U.S. Markets closed

How Adidas stole Nike's NFL thunder in Week 1

The NFL season opened on Thursday with a re-match of Super Bowl 50 between the Denver Broncos and Carolina Panthers, and 39 of the game’s 44 starting players were Nike-sponsored athletes.

But it was Adidas that won the day.

Early in the game, Adidas aired its newest commercial about “creators,” which has been its pro-sports marketing theme for over a year now. The ad had debuted online two days earlier, but the NFL opener was its coming out party, and the reception was loud, and positive.

The advertisement squeezed in a parade of Adidas-sponsored athletes across different sports: NFL linebacker Von Miller of the Denver Broncos; soccer star Paul Pogba of Manchester United; WNBA rookie Moriah Jefferson of the San Antonio Stars; slugger Kris Bryant of the Chicago Cubs (standing with a billy goat, a winking reference to the Cubs curse); NBA star James Harden of the Houston Rockets; Green Bay Packers quarterback Aaron Rodgers; and NBA rookies Jaylen Brown of the Boston Celtics; Brandon Ingram of the LA Lakers; and Jamal Murray of the Denver Nuggets.

The spot served as a reminder that Adidas has made major endorsement moves recently. It signed Rodgers and Harden one year ago, and Pogba and Bryant this past March. It signed a slew of NBA draft picks, including the three shown in the ad, this summer. Miller has been with Adidas since 2011 when he joined the NFL. (Interestingly, none of its golfers made the spot, though Dustin Johnson and Jason Day both had a great year.)

And the ad took direct aim at Under Armour by opening with a spoof of Under Armour’s “Rule Yourself” campaign, which shows endless clones of its stars Jordan Spieth, Tom Brady, Steph Curry and Misty Copeland to bring home the theme of rigorous training. “Yeah, yeah, hard work and dedication,” the Adidas ad narrates. “Look at this cookie-cutter, copy-and-paste, blah. Where is something new, something different?”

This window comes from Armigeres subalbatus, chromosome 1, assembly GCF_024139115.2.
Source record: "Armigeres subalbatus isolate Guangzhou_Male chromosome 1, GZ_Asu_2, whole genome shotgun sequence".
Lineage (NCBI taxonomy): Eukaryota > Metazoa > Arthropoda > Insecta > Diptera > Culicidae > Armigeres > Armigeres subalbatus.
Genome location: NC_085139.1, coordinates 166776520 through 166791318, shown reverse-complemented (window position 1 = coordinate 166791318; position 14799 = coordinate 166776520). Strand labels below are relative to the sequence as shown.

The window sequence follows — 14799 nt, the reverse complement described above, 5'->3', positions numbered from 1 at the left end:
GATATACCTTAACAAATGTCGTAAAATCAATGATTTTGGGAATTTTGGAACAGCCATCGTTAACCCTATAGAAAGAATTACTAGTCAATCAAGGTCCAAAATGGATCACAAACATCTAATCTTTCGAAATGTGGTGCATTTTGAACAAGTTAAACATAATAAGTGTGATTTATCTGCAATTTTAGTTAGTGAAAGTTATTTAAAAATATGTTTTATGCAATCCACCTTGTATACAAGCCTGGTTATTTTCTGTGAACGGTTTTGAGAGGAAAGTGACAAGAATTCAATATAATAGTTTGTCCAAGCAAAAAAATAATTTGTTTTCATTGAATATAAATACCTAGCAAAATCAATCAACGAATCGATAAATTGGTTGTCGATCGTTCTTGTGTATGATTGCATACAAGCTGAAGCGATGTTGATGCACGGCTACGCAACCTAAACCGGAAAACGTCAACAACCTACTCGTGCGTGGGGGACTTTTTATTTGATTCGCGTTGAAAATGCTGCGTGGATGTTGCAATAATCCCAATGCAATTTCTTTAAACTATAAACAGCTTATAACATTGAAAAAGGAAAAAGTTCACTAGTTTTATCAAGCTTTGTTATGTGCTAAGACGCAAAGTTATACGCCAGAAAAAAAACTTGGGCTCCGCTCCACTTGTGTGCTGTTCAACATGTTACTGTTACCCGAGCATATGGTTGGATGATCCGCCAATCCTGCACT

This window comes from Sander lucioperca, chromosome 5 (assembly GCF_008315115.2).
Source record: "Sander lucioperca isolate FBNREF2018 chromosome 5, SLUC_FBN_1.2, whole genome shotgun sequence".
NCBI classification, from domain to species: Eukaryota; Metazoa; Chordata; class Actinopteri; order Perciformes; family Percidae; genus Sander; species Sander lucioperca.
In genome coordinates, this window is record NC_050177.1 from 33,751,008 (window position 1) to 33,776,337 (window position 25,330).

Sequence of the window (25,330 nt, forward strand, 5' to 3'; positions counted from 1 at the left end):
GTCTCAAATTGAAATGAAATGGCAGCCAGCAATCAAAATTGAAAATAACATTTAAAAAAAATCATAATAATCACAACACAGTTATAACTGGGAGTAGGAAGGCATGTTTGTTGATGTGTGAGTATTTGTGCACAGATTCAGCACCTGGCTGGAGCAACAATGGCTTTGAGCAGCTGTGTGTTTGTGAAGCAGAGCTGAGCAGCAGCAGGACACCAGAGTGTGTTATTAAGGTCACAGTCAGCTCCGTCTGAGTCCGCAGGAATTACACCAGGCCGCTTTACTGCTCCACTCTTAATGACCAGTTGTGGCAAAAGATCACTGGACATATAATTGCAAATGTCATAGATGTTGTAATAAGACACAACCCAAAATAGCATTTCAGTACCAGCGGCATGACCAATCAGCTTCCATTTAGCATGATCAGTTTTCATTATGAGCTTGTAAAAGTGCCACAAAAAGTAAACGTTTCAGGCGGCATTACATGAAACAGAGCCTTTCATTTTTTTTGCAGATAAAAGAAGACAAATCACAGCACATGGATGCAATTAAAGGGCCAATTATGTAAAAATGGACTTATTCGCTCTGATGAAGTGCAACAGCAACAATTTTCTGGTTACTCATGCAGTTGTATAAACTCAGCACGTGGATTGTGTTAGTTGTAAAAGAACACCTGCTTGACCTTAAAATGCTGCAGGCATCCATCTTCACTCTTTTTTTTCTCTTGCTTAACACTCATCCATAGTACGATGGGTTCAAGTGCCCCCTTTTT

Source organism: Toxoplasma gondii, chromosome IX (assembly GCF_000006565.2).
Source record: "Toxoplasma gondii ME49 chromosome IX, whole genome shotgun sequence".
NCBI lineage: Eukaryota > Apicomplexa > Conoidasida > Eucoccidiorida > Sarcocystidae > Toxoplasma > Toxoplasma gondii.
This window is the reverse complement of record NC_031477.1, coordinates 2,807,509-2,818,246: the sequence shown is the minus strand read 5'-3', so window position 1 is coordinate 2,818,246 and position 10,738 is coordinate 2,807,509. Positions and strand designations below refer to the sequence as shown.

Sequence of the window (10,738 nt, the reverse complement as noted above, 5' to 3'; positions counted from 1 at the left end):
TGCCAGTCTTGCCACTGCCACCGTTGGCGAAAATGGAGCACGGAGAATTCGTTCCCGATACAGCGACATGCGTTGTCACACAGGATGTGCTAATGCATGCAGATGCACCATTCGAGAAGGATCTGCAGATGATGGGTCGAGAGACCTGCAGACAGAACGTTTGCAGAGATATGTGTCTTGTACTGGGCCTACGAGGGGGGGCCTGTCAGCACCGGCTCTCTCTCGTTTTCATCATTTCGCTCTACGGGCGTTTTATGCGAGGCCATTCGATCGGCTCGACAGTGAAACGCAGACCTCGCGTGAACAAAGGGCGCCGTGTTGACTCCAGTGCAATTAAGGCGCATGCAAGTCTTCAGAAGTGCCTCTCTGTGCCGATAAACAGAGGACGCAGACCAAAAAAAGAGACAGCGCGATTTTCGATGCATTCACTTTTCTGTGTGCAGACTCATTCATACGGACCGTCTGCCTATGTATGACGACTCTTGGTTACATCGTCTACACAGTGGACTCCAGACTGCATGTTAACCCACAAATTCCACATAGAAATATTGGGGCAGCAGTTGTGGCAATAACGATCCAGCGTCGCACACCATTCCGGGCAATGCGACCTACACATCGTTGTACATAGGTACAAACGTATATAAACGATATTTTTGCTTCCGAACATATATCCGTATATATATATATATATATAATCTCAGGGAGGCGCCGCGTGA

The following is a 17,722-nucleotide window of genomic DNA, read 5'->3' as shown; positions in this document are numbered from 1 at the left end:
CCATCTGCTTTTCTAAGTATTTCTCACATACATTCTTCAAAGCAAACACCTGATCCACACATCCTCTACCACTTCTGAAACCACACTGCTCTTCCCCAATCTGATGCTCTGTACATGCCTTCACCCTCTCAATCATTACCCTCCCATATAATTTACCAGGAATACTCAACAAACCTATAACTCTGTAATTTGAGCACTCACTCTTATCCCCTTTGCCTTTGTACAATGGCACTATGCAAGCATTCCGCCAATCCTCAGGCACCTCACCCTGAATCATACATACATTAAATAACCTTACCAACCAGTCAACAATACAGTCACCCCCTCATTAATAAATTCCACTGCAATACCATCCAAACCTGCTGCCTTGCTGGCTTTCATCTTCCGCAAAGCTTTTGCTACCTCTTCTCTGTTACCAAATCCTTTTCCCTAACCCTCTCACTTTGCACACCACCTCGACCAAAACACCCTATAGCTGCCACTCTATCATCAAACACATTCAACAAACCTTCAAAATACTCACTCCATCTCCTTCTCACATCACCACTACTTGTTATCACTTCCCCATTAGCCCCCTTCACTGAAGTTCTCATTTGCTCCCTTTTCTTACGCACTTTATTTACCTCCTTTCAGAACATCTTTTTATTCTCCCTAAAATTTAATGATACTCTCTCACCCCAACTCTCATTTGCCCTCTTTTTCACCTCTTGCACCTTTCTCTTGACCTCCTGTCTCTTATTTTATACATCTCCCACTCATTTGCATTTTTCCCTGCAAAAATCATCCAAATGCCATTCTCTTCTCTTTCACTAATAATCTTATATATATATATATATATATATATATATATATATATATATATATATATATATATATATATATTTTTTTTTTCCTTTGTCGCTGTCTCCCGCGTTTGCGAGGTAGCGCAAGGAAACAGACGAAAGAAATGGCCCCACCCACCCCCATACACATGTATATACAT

This sure looks like it’s mocking Under Armour. (Image: adidas)

Twitter erupted with buzz over the ad. Sneakerbox, a sports digital agency, said it was “One of the best Adidas ads we’ve seen in last ten years. Clapping back at you know who.” Footwear blogs went nuts. (My own phone blew up with texts from friends taking note of the ad.)

And the new ad wasn’t the only engine that boosted Adidas in NFL Week 1. Kanye West, whom Adidas signed to an unusual, expansive long-term contract this year, debuted his Yeezy Season 4 line last week, and before the season opener Miller tweeted out a photo of special Yeezy cleats, thanking both West and Adidas. (Miller wore the cleats in warmups, but not in the game.) The tweet caught fire. The sneaker site Kicks On Fire wrote that, “Yeezy cleats jumped over the Jordan cleats.”

The next day, Houston Texans star DeAndre Hopkins, also sponsored by Adidas (who also stars in the new DraftKings ad campaign), followed suit and tweeted the cleats, thanking West and Adidas.


Von Miller has in fact been a cornerstone of Adidas’s new strategy in American football. At the new Foot Locker flagship store in Manhattan, where Adidas has its own store-within-a-store “concept shop,” a giant poster of Miller adorns one wall. (And Miller is on a marketing streak of his own; he is the new face of Old Spice’s NFL campaign, and has deals with Microsoft, EA Sports, Best Buy and others.)


Adidas lost its place this year as the official apparel sponsor of the NBA; come next season, it’ll be Nike on the jerseys. And Adidas lost the University of Michigan this year after the school signed a monster new deal with Nike.

But the German-based company, which will get a new CEO (outsider Kasper Rorsted) in March 2017, isn’t lying down in US sports marketing. It is in a far better position in the US than it was one year ago.

25 of the 32 starting quarterbacks in the NFL this year are sponsored by Nike. But that won’t stop Adidas from stealing some share of mind.

Daniel Roberts is a writer at Yahoo Finance, covering sports business and technology. Follow him on Twitter at @readDanwrite. 

Read more:

How NFL star Luke Kuechly is growing his business off the field

How baseball’s tech arm got so big that Disney had to have a piece

Maria Sharapova and 5 other athletes Nike suspended or dropped

How StubHub and the Yankees are misleading fans about ticket pricing

Mobile sports video app Fancred gets resurrected by Football Nation